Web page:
The basal ganglia, thalamus and brain stem are involved with the coordination of movement. Children with this pattern of injury are likely to be severely disabled with movement disorders and in particular, athetoid cerebral palsy.
What is chronic partial hypoxic-ischaemia?
Chronic partial hypoxic-ischaemia happens when the energy deprivation is prolonged and only partial in severity. The different arteries of the brain supply blood to different territories of the brain. In mature infants, the brain cells within the border zones between these territories are the most vulnerable to this type of injury, and therefore chronic partial hypoxic-ischaemia results in damage to the outer reaches of the brain or the cortex.
Children with this pattern of injury are likely to demonstrate symptoms of developmental delay and behavioural problems.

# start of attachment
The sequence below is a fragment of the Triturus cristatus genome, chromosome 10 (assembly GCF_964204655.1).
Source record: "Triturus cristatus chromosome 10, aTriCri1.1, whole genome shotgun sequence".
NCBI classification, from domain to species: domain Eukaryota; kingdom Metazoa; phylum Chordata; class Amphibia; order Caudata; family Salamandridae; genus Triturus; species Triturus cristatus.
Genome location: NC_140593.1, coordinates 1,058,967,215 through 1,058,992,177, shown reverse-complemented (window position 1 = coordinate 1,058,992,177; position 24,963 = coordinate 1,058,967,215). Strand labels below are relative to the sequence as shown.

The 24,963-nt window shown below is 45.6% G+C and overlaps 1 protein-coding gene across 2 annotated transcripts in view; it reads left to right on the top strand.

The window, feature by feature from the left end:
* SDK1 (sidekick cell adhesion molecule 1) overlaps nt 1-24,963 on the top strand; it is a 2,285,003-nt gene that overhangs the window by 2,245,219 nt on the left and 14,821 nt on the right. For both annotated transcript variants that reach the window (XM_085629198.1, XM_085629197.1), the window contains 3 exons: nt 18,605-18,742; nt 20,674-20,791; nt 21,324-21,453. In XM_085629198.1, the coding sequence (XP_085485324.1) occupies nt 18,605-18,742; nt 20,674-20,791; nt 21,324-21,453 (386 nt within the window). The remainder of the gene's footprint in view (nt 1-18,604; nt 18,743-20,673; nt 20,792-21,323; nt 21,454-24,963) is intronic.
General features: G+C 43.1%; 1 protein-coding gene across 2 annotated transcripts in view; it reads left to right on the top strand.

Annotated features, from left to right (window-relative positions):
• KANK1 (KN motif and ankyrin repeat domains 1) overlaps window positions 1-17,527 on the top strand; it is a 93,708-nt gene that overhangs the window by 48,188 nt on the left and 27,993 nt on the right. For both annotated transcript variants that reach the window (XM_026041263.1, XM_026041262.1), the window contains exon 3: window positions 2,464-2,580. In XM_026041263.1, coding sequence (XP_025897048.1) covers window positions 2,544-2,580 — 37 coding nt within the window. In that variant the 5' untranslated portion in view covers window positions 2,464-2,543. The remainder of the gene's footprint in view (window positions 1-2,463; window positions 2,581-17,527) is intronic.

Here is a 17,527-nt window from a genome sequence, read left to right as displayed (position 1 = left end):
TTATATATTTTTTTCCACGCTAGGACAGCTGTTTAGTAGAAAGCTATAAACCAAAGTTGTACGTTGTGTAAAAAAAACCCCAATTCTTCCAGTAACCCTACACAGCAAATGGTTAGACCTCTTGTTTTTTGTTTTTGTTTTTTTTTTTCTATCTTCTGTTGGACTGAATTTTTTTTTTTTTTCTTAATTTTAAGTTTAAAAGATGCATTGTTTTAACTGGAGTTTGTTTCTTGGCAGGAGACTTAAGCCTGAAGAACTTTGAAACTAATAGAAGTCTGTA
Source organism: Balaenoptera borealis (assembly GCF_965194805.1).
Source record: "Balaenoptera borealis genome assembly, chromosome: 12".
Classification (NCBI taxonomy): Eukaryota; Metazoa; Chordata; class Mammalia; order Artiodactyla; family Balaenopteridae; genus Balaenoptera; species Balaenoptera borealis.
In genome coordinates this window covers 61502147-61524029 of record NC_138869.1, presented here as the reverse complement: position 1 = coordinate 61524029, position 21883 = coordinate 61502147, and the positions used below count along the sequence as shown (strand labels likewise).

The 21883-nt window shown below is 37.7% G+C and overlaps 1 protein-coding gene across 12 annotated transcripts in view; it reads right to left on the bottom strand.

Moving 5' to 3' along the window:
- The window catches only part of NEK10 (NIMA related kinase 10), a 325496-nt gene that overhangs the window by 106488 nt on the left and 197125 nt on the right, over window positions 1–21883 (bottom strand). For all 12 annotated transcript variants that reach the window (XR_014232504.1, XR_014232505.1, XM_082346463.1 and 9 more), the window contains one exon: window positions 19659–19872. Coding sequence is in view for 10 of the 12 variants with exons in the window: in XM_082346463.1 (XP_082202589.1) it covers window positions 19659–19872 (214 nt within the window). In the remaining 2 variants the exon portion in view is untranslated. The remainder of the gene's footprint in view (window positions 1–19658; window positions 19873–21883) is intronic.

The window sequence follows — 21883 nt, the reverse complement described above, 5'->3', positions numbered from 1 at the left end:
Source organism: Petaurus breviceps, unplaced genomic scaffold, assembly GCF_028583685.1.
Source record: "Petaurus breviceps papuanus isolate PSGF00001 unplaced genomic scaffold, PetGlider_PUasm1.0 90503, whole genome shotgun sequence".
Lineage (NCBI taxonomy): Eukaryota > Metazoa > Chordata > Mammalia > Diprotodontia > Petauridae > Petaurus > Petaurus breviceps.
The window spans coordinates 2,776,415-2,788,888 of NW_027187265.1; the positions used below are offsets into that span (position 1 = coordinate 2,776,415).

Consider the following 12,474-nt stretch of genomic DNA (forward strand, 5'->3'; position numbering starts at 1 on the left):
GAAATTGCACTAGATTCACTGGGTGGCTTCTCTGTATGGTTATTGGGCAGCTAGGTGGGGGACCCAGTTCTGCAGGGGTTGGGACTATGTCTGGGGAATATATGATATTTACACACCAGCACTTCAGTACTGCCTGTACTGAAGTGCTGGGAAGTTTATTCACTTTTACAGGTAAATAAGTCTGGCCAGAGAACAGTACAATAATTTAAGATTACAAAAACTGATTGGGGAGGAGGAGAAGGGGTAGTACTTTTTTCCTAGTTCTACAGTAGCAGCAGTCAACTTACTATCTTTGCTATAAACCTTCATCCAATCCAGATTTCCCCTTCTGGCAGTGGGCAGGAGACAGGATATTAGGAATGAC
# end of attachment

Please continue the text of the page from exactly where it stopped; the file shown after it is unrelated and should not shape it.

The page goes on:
What is periventricular leukomalacia and its impact?
Periventricular leukomalacia (PVL) is a form of brain damage affecting the area of the brain either side of two reservoir-like chambers known as the lateral ventricles. It is also known as white matter damage. In premature infants, this area of the brain is particularly vulnerable to the effects of both energy deprivation and infection, because the cells in this part of the brain have not yet developed their main defence mechanisms.
In premature infants, PVL is a pattern of injury seen in both acute near total hypoxic-ischaemia and chronic partial hypoxic-ischaemia.
Children who suffer from PVL may experience a wide range of problems depending on the severity of the injury. While some children may experience only minor disabilities in movement, a more severe injury may result in cerebral palsy and/or epilepsy.